The FMCSA wants a safer trucking industry. But new driver hours of service rules, effective July 1, are an impractical means to this end goal. To understand why, let's first examine the rules currently in place.
Drivers who work for transportation firms that operate 7 days a week are allowed to work 70 hours in 8 days before taking a mandatory 34 consecutive hour rest break (best known as the reset period). Drivers that work for companies that do not operate every day are restricted to working 60 hours in a 7 day period before the reset period is needed.
Regardless of which rule you fall under, drivers are limited to 14 hours of consecutive work time. Included in this time, drivers can drive up to 11 hours per day. Once a driver reaches 14 hours of driving and on-duty, non-driving time, that driver must take a 10 hour break before resuming duties.
So what will be changing in July?
First, the new hours of service rules introduce a mandatory 30-minute break that has to be taken during any period of 8 hours worked. The 30-minute break counts towards the maximum work hours.
Secondly, the 34 hour reset period is currently taken at any time, as long as the driver does not go over the maximum allowed work hours. The new rules say the reset period has to include two consecutive periods (days) that include breaks between 1:00 am and 5:00 am.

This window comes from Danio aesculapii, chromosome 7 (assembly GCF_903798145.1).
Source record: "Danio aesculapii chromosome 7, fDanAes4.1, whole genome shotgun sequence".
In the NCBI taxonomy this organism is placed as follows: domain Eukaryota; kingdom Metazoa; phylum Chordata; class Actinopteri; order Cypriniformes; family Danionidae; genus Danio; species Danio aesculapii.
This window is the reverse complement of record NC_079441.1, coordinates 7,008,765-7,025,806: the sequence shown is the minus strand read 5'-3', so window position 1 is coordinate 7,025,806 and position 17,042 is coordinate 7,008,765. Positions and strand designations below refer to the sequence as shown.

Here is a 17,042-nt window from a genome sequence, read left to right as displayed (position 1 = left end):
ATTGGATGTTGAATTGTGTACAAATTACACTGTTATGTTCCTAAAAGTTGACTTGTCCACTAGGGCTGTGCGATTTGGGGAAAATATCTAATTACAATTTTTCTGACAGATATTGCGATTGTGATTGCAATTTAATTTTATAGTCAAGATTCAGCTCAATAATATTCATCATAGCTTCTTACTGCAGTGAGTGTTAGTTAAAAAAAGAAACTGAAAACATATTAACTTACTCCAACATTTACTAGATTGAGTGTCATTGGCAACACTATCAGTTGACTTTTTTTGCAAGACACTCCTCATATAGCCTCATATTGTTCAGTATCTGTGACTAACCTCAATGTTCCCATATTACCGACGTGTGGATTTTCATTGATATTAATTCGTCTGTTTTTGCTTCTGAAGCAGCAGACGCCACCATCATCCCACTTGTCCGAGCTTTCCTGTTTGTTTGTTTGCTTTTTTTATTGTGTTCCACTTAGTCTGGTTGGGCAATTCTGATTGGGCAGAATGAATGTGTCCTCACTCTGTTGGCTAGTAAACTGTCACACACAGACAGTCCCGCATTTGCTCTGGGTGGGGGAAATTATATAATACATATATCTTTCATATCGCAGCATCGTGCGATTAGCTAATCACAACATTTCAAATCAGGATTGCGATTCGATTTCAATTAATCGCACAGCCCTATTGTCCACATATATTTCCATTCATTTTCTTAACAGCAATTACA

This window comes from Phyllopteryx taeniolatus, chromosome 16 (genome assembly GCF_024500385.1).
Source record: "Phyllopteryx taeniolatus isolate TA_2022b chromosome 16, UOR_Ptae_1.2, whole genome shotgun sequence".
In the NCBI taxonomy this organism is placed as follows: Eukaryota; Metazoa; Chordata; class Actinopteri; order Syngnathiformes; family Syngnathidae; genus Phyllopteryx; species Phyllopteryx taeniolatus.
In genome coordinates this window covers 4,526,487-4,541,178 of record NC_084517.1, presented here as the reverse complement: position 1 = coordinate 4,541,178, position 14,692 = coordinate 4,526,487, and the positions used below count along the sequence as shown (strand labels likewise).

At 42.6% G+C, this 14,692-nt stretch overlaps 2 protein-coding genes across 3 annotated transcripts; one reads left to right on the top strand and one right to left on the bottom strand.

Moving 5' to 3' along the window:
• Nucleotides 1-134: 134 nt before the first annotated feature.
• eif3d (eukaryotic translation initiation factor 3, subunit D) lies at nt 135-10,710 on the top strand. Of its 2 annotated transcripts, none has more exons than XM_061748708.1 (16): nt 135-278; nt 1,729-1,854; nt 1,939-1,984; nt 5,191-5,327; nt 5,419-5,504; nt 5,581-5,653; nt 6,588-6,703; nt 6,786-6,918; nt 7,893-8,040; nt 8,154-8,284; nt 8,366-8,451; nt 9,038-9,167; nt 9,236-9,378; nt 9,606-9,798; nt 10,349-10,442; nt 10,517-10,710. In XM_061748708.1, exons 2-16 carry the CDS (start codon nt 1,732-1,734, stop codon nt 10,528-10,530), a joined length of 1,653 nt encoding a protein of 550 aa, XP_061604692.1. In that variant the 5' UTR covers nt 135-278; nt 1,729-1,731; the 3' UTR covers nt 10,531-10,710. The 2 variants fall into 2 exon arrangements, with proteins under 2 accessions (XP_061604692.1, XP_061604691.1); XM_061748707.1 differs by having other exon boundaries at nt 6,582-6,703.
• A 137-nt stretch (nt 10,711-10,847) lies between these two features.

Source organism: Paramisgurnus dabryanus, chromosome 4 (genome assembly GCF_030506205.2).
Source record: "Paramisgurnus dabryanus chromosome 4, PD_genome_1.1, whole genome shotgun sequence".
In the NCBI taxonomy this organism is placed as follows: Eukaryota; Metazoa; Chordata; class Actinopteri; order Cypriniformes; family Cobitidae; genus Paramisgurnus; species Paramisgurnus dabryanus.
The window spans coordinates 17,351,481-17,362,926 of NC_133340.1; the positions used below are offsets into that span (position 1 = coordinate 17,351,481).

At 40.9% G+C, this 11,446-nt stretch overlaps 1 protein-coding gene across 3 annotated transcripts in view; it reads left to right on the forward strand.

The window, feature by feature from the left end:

Here are the potential negative impacts of the new driver hours of service rules:
- Capacity constraints. The 30-minute break reduces the amount of time a driver can work each day and the new 34 hour reset rule could extend a driver's time off requirement up to 51 hours. This will only add to well-publicized industry capacity constraints – a problem for shippers and providers of freight transportation services.
- Depressed driver earnings. The regulations further limit the available hours drivers can work, negatively impacting their earnings. Is this a way to attract more drivers to an industry in dire need of drivers?
- Safety concerns. Drivers will naturally try to work harder and faster to minimize the impact of the new rules on their paychecks. We all know what happens when we rush. Also, is it just me who thinks it is safer to have trucks on the road between 1 a.m. and 5 a.m. when there is minimal traffic?
With the new hours of service rules, I believe the FMCSA wants to improve safety in the industry, but is the strategy working? Lately, I find myself wondering if the regulations introduced over the last few years may have been counterintuitive.
Here is a link to the most recent Federal Motor Carrier Accident data published in March of 2013 – www.fmcsa.dot.gov/documents/facts-research/CMV-Facts.pdf.
Take a look at the last 3 years of accident data. Feel free to draw your own conclusions.